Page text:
The NAACP, integral in campaigning against Troy Davis' execution, has asked supporters to fast Wednesday evening, when the Georgia inmate is expected to die by lethal injection.
Benjamin Jealous, President and CEO of the NAACP, said in a statement on the organization's website:
Please stand with Troy and his family. Join NAACP activists around the country in an evening of solidarity, prayer and fasting on Wednesday, September 21st.
Ask friends to meet up. Ask your family to fast Wednesday evening in solidarity with Troy's family and use the dinner hour to talk. Ask your faith community, if they already have a Wednesday night fellowship planned, to make time for conversation about Troy’s scheduled execution.
However you do it, please mark the 7 o’clock hour on that evening - the time of Troy’s scheduled execution - as a moment to reflect on Troy’s experience, to offer prayers for his family and that of Officer MacPhail, and to talk about what we can each do to ensure our nation never does this again.
In the statement, Jealous reminded supporters of Davis' resolve, noting the Georgia inmate has frequently proclaimed: "They can take my body but not my spirit, because I have given my spirit to God."
The group hopes Davis' execution will be stayed but is preparing for the worst.
"Should the execution actually occur this time, Troy's life and the fight to save it will not have been in vain - we will move forward with more allies and an even wider consensus about the urgency of our cause," Jealous said.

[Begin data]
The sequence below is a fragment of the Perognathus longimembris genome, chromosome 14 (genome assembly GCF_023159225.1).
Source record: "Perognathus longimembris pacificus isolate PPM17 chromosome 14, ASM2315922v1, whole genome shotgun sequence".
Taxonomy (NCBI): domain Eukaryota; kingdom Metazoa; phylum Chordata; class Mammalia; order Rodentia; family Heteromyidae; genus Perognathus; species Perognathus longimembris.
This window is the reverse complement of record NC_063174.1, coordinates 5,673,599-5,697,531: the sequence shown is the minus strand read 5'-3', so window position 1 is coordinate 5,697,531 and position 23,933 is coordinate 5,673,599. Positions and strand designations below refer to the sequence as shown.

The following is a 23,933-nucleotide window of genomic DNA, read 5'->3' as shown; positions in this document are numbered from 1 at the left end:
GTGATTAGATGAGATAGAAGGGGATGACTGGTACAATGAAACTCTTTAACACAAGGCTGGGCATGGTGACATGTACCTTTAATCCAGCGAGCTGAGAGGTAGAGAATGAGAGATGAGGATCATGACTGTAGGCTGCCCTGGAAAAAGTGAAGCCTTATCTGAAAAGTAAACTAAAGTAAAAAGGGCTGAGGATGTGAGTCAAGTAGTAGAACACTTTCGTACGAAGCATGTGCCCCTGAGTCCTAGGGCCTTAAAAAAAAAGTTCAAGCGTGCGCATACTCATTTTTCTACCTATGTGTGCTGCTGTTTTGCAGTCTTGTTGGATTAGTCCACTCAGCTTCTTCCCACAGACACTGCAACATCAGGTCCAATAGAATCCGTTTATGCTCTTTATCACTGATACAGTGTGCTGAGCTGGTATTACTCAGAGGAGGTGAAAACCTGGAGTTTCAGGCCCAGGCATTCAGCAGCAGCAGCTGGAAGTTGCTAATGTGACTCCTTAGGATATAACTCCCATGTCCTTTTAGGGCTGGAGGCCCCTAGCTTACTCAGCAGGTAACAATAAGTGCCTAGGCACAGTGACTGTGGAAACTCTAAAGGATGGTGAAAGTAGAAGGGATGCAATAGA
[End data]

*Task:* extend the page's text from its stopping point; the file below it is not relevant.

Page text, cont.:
The NAACP has also launched a social media campaign, "I am Troy Davis," that urges supporters to post a photo of Davis on their Facebook account. The campaign allows supporters to text their signatures to a petition.
The campaign inspired musicians, producers and DJs to provide their voices in proclaiming, "I am Troy Davis."
The NAACP has said it may appeal to President Barack Obama to stop Davis' execution, which would be a last-minute attempt to keep Davis alive since the U.S. Supreme Court already rejected his appeal in March.
The Georgia Board of Pardons and Paroles ruled Sept. 20 to move forward with Davis' execution, despite a lack of physical evidence tying him to the 1989 killing of Mark Allen MacPhail, an off-duty Savannah police officer.
If executed, Davis will be the 29th inmate put to death by lethal injection and the 52nd man executed in Georgia since the U.S. Supreme Court reinstated the death penalty in 1976.
"This is a moment to rededicate ourselves to the struggle to end the death penalty and otherwise fix our nation's broken justice system. To honor Troy's courage, and rededicate ourselves to the cause of justice in America," Jealous said.